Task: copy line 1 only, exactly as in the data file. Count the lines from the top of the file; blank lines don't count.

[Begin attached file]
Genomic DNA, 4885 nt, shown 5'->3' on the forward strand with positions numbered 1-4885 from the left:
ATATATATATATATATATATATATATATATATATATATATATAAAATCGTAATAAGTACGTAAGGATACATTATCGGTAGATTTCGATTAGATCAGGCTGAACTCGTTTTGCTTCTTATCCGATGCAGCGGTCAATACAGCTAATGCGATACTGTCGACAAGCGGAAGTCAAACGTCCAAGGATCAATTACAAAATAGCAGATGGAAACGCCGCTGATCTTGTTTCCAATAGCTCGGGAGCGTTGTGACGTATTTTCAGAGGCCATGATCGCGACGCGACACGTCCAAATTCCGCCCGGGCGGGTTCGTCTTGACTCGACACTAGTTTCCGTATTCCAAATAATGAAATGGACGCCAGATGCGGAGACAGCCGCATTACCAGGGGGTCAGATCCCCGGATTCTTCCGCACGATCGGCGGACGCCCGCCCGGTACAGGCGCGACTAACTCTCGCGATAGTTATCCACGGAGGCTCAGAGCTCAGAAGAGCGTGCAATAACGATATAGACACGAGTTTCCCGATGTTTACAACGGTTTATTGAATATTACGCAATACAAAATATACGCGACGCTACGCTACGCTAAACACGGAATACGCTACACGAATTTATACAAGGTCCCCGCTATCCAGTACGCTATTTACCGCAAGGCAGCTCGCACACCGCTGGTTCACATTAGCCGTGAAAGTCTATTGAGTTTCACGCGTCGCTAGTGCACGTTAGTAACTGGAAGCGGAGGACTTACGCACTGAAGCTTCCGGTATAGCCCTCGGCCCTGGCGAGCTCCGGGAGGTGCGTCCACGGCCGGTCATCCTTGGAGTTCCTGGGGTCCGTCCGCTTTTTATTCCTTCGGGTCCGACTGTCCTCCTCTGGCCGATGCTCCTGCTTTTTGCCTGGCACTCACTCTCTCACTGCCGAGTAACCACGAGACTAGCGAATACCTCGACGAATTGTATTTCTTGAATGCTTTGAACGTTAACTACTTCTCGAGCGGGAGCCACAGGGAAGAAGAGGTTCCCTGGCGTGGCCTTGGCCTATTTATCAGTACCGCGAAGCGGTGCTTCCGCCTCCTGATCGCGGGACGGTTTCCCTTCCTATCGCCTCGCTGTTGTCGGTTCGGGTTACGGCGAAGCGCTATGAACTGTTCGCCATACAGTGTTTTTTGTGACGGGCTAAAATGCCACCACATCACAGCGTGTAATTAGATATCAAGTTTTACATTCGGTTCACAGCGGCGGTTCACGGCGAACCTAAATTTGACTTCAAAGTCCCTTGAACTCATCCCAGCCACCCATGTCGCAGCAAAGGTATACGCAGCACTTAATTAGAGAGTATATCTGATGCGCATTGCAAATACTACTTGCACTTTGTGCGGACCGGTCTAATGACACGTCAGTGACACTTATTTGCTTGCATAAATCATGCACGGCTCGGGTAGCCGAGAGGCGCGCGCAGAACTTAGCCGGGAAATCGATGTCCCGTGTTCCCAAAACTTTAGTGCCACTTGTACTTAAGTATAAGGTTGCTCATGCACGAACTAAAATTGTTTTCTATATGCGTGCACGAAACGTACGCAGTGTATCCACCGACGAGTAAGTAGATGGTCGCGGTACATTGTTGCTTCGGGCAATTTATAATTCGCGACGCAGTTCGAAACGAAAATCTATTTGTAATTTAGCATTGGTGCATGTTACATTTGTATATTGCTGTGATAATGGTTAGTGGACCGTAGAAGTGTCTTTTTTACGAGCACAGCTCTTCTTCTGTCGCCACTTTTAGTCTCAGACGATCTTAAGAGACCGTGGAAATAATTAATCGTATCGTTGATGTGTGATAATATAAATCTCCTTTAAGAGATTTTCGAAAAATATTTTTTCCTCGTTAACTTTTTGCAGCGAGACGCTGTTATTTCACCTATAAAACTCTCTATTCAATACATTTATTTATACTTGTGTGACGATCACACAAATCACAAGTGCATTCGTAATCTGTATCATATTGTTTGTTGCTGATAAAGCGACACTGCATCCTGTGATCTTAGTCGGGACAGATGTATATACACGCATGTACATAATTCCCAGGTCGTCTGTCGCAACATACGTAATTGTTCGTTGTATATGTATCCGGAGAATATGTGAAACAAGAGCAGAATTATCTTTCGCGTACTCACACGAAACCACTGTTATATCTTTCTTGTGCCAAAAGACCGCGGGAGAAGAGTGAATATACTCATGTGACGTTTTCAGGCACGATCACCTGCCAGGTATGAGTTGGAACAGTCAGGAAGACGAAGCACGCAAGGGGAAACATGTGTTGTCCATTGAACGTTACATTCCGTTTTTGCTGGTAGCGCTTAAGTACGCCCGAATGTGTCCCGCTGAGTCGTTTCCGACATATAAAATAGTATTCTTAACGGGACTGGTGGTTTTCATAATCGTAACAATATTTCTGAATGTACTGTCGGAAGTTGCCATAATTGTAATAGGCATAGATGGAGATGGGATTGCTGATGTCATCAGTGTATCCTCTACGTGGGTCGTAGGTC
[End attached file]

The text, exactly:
Genomic DNA, 4885 nt, shown 5'->3' on the forward strand with positions numbered 1-4885 from the left: